Most people would agree cranberry sauce is a decadent way to top off your plate on Thanksgiving or other holiday get-togethers. After all, that sweet, tart, pucker in your mouth sauce pairs just as well with Tofurky, stuffing, and potatoes as it does with apple or pumpkin pie or even Brussels sprouts. It has a magical way of making everything it touches taste just a little bit better.
But if you’re only eating it on holidays, you’re missing out on lots of essential health benefits of cranberries. Cranberry sauce is one of the healthiest foods you can eat, not only during the holidays, but all year long. Here’s why, and how to enjoy it all the way into next fall.
Scientists estimate that humans get 30 to 100 million times the amount of electromagnetic radiation than just 100 years ago, so it’s no surprise to see research piling up about the potentially negative effects of EMF exposure. And with the rollout of new 5G wireless technology in the US, health seekers are rushing to find the best EMF protection for themselves and their families.
Dry mouth or xerostomia affects 1 in 5 adults. It can cripple your quality of life when you’re not salivating enough, with symptoms including mouth sores, dry or tingly tongue and throat, cracked lips, burning sensations and lack of taste. Read on for more details about dry mouth, how you can alleviate it, and how your nutrition plays a pivotal part.
Many of us place a heavy emphasis on our health and nutrition with the hope of improving our energy levels, our focus, and our sleep. Moreover, as we age these facets of our well-being become even more crucial, as these areas naturally start to decline. But the question is, are we doing enough to promote total-body health and prevent the negative effects of aging?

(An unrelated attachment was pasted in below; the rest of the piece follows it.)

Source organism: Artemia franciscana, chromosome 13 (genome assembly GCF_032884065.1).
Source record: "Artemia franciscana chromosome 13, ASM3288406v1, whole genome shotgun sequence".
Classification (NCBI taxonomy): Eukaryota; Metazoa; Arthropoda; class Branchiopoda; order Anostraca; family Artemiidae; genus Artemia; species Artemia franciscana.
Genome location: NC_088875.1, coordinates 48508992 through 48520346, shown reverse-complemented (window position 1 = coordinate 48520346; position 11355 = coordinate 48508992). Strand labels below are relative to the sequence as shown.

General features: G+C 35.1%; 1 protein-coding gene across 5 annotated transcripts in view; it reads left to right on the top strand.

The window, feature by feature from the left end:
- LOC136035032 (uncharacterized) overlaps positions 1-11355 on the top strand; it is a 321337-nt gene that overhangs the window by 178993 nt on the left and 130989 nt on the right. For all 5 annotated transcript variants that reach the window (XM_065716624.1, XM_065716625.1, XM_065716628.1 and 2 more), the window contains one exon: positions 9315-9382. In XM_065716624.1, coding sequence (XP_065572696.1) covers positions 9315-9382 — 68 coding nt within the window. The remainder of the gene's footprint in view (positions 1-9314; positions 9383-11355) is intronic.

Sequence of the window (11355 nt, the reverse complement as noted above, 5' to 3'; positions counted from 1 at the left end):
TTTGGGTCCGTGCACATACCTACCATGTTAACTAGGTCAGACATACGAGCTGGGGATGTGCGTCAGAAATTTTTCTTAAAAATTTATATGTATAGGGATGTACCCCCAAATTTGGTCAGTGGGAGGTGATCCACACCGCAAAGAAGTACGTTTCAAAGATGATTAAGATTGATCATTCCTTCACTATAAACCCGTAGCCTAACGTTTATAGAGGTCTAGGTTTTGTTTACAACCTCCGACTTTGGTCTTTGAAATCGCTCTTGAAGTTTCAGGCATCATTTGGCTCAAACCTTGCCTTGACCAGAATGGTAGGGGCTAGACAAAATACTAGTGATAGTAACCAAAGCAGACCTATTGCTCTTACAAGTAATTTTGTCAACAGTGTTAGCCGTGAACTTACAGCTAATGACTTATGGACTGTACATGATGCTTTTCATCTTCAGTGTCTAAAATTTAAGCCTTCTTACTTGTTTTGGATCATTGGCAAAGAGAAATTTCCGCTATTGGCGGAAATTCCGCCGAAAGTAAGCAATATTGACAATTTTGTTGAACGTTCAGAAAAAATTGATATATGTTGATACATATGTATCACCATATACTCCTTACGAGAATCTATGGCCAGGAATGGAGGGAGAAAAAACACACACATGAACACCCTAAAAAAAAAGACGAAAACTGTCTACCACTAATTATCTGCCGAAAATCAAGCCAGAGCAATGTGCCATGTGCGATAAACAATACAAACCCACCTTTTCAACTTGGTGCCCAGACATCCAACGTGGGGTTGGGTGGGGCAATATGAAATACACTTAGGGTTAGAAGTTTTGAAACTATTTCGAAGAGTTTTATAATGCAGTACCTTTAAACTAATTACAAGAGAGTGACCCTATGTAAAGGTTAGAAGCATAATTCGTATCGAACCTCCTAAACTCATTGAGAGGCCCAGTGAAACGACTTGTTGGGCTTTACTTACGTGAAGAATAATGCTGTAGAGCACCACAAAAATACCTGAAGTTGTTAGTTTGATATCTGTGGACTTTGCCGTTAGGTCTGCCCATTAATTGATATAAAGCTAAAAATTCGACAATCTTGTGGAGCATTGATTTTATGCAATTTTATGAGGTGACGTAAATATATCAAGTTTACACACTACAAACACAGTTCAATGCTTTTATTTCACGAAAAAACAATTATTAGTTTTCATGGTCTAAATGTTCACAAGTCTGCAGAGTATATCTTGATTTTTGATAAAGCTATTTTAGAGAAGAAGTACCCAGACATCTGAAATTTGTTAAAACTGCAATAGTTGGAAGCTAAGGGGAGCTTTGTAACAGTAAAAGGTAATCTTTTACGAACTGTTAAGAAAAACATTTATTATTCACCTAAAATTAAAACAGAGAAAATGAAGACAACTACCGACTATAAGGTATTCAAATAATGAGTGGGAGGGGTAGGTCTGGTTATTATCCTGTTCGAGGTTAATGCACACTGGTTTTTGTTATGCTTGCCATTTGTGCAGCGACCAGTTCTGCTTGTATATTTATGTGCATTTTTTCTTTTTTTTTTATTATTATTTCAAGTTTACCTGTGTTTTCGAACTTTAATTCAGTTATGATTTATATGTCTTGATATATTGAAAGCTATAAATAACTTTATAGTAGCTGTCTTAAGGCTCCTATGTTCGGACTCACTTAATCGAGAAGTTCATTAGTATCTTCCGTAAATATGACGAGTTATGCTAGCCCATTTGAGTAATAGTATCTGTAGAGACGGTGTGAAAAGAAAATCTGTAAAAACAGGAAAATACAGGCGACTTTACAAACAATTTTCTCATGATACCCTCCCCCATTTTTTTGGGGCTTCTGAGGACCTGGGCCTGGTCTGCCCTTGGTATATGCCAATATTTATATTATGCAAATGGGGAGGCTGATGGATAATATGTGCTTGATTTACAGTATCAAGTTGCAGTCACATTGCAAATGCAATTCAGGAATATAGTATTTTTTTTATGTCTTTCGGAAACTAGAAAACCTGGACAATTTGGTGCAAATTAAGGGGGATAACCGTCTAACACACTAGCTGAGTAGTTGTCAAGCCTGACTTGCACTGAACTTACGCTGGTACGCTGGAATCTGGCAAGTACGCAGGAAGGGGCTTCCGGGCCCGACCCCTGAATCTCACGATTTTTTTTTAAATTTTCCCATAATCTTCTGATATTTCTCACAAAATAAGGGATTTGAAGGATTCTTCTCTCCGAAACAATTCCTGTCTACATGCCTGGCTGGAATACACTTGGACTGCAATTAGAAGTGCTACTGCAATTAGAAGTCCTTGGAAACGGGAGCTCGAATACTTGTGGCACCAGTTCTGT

If you’ve found yourself waging war against your waistline, you’re not alone. While you may be privy to many of the standard suggestions for weight loss, including diet and exercise, there is another fat-loss factor that many of us often overlook: our vitamin and mineral intake. Today, we’re exploring vitamins and minerals that are proven to be effective for weight loss and weight management.
Fasting, in its various forms, has been used for thousands of years. However, over the last several decades this ancient practice has seen a surge in mainstream popularity thanks to the health and weight loss benefits it has been shown to provide. So what are the biological benefits of foregoing food? And how do vitamins and supplements affect an intermittent fast? Today, we take a deeper look at why you should avoid taking your vitamins and supplements during a fast and what you should focus on while you skip out on sustenance for a set period of time.
For the first time in 30 years, the Food and Drug Administration (FDA) has published new guidelines for the Recommended Daily Intake (RDI) and Daily Values (DV) for most vitamins and minerals. These changes, in addition to other updates being made to our food nutrition labels, are forcing manufacturers to make some serious changes to their products. So what are these updates and how will they affect the nutritional content and nutrient density of our foods and supplements? Is there a surefire way to ensure your products are meeting these new requirements? With so many questions swirling around these FDA updates, we thought we’d take the opportunity to break down these revisions to better understand the new recommendations.
If you are or you know someone who is pregnant, it is important for the baby’s health that mom is eating a proper and nutritious diet. Folate is one of the most important nutrients that mom will eat for her growing baby. Without this vitamin or without enough of it, the baby is at risk for serious neural tube defects that can even be life threatening. Read on to understand why folate is so important, where you can get it, and how much you should be receiving.
TMI alert! If you take a vitamin B complex nutrition supplement, chances are you noticed neon yellow swirled around the toilet after you relieved yourself. This startling color is from the essential vitamin, riboflavin (also known as B2). Although you may not be used to seeing this color after you use the facilities, it is completely harmless as it is merely the excess of the vitamin your body could not absorb. Read on to learn more about riboflavin, why you need it, and how you can efficiently absorb this vitamin so it doesn’t turn your urine bright yellow!